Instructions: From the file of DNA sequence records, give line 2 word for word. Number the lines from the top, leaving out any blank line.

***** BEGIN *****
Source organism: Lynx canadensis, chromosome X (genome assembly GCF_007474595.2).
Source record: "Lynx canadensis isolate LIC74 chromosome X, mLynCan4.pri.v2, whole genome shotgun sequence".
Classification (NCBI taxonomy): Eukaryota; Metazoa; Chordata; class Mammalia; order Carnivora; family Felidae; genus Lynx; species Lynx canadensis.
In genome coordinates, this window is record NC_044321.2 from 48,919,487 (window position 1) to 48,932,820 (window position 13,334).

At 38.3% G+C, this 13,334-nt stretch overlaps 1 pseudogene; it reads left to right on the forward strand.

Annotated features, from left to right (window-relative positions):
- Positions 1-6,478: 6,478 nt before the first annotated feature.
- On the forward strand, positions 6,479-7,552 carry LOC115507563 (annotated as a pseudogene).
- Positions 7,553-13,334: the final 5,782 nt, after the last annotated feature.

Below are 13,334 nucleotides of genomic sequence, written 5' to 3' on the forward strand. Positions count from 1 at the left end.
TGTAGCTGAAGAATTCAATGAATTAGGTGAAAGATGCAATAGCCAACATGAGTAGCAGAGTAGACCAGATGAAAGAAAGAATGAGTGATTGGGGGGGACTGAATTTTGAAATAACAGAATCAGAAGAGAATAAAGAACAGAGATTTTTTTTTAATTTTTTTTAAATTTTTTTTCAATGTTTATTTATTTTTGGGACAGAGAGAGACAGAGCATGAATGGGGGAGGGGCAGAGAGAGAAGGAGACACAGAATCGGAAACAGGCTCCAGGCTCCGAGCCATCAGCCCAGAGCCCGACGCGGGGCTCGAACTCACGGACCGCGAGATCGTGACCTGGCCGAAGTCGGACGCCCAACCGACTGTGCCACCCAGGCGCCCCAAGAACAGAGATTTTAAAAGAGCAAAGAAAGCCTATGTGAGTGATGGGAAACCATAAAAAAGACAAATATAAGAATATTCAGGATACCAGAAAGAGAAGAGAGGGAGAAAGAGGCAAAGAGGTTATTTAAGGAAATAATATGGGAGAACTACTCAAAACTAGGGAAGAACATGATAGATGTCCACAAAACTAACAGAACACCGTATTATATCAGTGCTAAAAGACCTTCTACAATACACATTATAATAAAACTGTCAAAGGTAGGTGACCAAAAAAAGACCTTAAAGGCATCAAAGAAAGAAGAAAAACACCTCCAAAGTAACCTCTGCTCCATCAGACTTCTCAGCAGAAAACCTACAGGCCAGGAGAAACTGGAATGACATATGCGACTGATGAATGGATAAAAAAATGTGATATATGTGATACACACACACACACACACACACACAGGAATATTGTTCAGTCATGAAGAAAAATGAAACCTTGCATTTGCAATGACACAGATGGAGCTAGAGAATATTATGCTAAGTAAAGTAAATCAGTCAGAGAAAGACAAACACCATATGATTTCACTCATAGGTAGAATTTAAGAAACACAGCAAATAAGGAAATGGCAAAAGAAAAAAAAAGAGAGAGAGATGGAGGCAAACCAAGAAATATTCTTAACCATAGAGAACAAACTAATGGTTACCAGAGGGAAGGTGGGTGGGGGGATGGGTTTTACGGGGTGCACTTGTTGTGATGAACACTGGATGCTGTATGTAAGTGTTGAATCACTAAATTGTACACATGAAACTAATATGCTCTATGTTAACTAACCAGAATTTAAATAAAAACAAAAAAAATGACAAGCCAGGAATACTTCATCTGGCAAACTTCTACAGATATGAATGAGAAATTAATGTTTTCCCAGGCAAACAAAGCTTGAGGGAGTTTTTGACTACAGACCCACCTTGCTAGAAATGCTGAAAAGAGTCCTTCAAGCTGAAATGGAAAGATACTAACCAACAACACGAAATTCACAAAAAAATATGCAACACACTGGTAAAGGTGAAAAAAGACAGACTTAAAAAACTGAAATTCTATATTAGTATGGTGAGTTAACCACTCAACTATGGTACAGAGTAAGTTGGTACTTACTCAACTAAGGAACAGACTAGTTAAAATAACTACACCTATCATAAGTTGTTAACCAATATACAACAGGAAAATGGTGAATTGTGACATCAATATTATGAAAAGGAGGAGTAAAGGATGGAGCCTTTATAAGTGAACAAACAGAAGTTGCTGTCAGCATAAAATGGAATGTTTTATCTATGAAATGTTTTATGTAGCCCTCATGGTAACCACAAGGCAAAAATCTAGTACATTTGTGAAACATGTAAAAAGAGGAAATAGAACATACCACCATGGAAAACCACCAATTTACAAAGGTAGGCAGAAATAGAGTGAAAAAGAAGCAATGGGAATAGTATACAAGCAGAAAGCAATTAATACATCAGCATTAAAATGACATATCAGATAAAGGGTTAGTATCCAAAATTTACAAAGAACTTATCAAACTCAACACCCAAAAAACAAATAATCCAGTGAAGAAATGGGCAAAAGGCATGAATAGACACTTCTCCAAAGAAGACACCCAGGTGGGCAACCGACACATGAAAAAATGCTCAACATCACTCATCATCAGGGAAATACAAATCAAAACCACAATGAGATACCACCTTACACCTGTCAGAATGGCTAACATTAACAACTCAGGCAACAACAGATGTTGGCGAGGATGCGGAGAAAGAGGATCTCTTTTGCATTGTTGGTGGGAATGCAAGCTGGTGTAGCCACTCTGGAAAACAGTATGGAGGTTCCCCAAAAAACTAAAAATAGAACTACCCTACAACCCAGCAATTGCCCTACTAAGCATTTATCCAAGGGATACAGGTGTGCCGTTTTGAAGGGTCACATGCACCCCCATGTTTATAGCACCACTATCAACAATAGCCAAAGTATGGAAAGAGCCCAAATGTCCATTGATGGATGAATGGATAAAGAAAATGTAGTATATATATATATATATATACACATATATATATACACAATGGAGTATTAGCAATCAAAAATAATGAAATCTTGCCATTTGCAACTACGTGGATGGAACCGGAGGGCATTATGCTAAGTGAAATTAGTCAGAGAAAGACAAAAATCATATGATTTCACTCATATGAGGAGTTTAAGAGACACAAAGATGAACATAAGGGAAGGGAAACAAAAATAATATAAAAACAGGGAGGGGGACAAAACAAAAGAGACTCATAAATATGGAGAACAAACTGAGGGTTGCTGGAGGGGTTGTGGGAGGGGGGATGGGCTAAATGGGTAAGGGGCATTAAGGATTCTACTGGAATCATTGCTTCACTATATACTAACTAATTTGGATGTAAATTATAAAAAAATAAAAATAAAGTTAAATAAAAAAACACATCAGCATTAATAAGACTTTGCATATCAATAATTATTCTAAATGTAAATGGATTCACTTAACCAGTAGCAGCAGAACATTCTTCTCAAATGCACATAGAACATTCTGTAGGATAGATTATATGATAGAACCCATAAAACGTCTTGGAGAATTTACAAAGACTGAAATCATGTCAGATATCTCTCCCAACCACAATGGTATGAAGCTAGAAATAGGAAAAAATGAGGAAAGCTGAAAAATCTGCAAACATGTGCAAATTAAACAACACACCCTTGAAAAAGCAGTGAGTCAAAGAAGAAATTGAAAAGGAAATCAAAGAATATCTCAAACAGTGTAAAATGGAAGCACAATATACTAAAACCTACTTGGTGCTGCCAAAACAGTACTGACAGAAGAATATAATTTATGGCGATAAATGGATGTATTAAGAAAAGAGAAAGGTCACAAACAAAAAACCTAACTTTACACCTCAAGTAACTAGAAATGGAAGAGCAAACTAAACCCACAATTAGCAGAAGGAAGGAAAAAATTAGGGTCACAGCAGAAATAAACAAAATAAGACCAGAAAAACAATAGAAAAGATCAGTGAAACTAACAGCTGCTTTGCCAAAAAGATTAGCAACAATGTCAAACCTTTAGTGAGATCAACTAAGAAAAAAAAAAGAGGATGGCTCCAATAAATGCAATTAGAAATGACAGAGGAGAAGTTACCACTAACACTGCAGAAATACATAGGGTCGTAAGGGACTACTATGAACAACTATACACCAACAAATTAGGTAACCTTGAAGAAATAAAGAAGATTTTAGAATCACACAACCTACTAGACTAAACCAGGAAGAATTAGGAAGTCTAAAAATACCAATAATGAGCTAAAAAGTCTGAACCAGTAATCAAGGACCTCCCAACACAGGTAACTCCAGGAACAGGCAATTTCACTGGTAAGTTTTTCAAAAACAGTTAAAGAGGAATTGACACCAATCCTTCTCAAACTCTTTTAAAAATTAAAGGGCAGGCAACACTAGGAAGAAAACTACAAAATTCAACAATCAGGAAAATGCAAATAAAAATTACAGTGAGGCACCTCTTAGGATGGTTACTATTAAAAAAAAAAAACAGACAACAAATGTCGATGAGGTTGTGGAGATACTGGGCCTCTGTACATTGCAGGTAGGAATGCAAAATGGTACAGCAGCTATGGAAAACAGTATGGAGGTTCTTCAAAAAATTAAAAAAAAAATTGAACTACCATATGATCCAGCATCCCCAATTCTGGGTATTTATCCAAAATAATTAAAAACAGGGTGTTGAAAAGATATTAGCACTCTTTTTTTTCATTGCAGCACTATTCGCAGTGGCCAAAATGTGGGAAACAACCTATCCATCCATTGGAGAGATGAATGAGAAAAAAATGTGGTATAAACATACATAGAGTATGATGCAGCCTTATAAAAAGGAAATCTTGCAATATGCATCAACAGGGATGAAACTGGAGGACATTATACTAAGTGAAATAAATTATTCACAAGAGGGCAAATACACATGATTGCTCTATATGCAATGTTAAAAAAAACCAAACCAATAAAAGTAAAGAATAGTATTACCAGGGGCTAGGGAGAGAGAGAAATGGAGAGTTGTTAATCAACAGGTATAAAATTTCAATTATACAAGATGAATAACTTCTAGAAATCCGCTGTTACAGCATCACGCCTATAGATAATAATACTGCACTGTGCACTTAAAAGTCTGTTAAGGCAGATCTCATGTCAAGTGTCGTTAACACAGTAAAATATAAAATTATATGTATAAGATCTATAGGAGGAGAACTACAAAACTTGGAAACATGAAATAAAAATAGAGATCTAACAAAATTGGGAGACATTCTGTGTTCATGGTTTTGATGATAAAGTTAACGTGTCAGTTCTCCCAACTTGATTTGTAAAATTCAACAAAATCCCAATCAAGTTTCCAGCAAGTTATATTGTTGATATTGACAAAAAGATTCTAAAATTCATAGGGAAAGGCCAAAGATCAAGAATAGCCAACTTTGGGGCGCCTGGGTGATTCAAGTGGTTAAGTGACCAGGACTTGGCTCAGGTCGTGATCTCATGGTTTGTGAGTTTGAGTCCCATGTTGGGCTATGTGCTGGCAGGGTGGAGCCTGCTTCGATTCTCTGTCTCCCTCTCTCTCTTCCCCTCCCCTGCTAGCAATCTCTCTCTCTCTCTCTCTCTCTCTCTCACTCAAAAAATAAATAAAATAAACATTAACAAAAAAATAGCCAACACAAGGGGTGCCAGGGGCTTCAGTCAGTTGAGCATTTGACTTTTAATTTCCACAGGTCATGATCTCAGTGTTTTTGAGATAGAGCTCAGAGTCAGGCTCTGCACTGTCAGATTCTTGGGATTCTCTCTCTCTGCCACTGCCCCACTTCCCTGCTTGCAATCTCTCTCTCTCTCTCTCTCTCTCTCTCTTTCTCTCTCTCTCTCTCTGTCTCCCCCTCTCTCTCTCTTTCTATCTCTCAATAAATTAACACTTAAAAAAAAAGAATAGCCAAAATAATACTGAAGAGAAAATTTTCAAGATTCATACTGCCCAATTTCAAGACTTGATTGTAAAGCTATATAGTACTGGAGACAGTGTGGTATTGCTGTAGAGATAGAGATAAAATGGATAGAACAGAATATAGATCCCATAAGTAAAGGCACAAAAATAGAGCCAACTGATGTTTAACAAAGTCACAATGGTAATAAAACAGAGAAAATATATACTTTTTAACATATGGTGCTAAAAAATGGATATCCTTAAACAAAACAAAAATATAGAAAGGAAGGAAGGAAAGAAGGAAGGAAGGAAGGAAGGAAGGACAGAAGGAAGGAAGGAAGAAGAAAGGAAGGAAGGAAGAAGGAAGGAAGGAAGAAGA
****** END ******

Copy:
Source record: "Lynx canadensis isolate LIC74 chromosome X, mLynCan4.pri.v2, whole genome shotgun sequence".